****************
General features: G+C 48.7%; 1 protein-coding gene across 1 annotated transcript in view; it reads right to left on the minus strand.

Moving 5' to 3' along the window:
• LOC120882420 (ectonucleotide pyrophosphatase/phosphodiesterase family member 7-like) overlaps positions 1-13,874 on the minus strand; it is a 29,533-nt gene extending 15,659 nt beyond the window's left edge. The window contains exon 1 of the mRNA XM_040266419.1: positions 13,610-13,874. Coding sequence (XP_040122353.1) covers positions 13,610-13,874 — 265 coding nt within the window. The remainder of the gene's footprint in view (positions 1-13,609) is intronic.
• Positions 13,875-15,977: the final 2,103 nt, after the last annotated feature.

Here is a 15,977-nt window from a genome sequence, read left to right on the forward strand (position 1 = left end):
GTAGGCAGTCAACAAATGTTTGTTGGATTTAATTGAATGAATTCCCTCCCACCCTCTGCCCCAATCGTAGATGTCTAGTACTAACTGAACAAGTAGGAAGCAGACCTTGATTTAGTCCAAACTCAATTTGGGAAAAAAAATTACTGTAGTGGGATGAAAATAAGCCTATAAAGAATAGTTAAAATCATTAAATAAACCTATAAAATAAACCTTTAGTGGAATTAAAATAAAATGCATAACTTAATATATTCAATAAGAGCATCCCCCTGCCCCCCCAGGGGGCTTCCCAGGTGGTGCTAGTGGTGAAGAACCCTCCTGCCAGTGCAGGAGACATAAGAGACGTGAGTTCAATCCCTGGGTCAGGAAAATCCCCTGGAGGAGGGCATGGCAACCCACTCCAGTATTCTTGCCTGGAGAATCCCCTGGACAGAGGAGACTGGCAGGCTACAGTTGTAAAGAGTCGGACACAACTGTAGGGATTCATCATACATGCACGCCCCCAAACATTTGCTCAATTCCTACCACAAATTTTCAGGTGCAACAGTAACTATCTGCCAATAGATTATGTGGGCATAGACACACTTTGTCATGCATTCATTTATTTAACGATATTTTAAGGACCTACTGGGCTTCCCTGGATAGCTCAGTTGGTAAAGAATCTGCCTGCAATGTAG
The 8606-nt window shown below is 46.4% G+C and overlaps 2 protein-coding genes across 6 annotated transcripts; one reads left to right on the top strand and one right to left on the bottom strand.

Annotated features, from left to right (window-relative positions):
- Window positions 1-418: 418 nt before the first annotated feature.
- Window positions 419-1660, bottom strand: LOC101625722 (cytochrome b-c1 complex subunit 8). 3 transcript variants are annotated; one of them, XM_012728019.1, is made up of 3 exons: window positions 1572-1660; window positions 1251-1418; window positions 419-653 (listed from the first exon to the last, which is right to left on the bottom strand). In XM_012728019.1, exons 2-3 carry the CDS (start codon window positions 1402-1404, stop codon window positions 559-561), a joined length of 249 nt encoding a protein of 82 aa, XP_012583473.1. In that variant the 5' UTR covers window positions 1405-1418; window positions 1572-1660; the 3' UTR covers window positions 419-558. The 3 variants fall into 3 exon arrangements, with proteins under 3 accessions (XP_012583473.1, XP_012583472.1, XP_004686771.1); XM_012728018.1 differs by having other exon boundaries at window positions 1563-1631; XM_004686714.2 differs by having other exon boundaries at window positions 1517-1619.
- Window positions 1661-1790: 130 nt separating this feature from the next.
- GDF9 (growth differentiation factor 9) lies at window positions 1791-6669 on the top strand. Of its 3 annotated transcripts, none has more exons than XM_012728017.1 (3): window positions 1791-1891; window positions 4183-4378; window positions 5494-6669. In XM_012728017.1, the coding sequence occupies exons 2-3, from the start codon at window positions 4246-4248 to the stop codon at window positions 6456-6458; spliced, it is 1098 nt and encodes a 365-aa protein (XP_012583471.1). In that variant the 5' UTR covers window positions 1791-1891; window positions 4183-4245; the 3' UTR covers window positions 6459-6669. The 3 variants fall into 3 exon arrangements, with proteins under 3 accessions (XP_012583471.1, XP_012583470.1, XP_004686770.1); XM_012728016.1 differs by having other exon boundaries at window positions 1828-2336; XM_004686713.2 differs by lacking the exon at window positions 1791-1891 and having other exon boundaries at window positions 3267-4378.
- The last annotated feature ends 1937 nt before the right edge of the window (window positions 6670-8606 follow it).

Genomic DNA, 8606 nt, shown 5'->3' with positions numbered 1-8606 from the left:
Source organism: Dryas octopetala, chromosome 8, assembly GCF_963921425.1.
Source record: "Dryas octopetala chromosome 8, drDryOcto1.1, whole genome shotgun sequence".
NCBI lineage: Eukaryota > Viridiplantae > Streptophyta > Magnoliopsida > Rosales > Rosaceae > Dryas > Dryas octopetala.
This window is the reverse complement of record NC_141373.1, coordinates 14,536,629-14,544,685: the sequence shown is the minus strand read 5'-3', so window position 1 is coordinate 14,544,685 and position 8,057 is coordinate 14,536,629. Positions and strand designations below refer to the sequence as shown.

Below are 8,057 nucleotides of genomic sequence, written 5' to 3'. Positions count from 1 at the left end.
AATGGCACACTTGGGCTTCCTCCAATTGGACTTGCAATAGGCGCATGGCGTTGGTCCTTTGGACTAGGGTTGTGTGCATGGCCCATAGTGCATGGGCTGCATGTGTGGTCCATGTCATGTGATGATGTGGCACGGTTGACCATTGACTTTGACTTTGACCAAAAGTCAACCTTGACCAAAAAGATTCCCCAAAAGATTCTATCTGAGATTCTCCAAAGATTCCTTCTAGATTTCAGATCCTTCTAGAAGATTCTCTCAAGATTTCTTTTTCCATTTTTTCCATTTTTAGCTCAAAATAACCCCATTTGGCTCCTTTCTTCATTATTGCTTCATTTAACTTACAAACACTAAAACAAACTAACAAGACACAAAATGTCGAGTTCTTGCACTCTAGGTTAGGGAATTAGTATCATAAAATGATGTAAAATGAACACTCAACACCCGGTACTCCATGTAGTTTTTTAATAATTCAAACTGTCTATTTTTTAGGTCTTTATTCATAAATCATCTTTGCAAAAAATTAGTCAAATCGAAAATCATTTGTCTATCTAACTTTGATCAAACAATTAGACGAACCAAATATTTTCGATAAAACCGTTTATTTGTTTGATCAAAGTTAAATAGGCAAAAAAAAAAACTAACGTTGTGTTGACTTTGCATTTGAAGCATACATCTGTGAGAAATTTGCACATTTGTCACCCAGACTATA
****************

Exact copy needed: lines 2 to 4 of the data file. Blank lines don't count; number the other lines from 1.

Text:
Moving 5' to 3' along the window:
• LOC120882420 (ectonucleotide pyrophosphatase/phosphodiesterase family member 7-like) overlaps positions 1-13,874 on the minus strand; it is a 29,533-nt gene extending 15,659 nt beyond the window's left edge. The window contains exon 1 of the mRNA XM_040266419.1: positions 13,610-13,874. Coding sequence (XP_040122353.1) covers positions 13,610-13,874 — 265 coding nt within the window. The remainder of the gene's footprint in view (positions 1-13,609) is intronic.
• Positions 13,875-15,977: the final 2,103 nt, after the last annotated feature.